WAS WAR IHR GEBURTSNAME? their Marks near-yells, in a Southern drawl that instantly makes fun of every American who thinks the secret to speaking foreign language is volume level. It’s a laugh line, and yet the words also wound: the question demands that von Mahlsdorf peel herself from herself, and from the presumption that she has always been Charlotte.

Park turns their head; their shoulders move almost imperceptibly. Charlotte returns. In the audience, one remembers that this is the 1990s: “transvestite” was much more common than “transgender,” non-binary pronouns didn’t exist, and deadnaming wasn’t part of a mainstream discussion (it is still arguably not).

“Lothar Befelde,” she responds. And also, she adds, “Charlotte.”

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Mason Alexander Park in I Am My Own Wife. T. Charles Erickson Photos. 

This nuance is there throughout: when Park recreates whole dialogues between Charlotte and her family, when Charlotte steps into a skirt and blouse and somehow becomes a fuller version of herself, when she waltzes around the museum in sturdy red heels. The weight of all her truths is palpable: Charlotte tells the story of her friend Alfred Kirschner (who Park also plays), a clock dealer who she is accused of selling out to the Stasi, and one wants to comfort while also wondering if they should condemn.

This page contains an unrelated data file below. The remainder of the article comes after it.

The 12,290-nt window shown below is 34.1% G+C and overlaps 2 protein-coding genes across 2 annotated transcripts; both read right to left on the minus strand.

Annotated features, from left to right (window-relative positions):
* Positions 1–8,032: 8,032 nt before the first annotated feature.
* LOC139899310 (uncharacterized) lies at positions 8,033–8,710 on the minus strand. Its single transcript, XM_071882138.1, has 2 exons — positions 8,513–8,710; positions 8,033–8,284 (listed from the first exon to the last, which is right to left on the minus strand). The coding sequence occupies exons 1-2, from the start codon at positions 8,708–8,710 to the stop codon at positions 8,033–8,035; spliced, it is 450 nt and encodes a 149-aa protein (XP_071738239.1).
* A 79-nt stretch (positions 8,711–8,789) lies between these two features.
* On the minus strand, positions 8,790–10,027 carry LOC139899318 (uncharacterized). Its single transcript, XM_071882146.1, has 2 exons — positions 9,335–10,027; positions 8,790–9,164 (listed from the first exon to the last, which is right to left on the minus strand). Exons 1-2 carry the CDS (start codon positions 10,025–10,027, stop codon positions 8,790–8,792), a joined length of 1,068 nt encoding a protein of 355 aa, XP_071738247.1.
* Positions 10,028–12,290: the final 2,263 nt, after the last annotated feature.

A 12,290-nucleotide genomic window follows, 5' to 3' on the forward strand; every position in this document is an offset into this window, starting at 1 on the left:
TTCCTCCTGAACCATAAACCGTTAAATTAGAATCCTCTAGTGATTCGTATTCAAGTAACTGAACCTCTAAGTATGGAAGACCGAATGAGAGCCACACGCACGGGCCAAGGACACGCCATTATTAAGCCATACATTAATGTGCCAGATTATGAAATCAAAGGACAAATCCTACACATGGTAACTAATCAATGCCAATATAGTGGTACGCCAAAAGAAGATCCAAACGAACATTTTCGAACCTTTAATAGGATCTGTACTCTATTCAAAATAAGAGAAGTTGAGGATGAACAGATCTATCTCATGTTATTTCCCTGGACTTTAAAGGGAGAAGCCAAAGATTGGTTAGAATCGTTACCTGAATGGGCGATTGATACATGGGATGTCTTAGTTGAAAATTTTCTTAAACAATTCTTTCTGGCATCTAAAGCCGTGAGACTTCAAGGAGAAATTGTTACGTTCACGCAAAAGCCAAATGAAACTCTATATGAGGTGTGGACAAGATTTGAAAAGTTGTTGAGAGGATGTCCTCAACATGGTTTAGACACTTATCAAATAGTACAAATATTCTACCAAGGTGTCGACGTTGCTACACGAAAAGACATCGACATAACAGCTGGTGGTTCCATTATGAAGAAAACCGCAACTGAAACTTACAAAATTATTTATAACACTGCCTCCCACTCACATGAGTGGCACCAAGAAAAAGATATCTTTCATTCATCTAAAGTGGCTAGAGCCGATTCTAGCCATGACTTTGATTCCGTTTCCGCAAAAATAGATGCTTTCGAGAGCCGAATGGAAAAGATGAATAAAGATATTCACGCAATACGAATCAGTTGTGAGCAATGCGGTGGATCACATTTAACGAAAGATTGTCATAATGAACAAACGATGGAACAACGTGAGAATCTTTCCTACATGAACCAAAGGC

If Park has liberated Charlotte, they have not done it alone. An extraordinary set from designer Britton Mauk becomes inseparable from the play itself, as huge, bright phonographs sprout out from sides of the Gründerzeit Museum. Within the phonographs, lighting designer Jennifer Fok has used rings of red and yellow light to transform the stage. East Germany becomes West Berlin’s red light district (in Charlotte's eyes, an overwhelming site of unbridled hedonism after life in East Berlin), and later the set of a talk show. Mauk is otherwise economical: Wright’s desk sits upstage, with chairs and benches there as Park shape shifts throughout the show.

Costume designer Daniel Tyler Matthews also cracks something wide open, presenting a Charlotte in some of the vivid patterns, bright dresses and aprons, and bright heels that she loved and praised during her own lifetime. Sound design by Kimberly S. O’Loughlin brings the whole thing together, with a score that is so airtight the audience forgets that this is New Haven.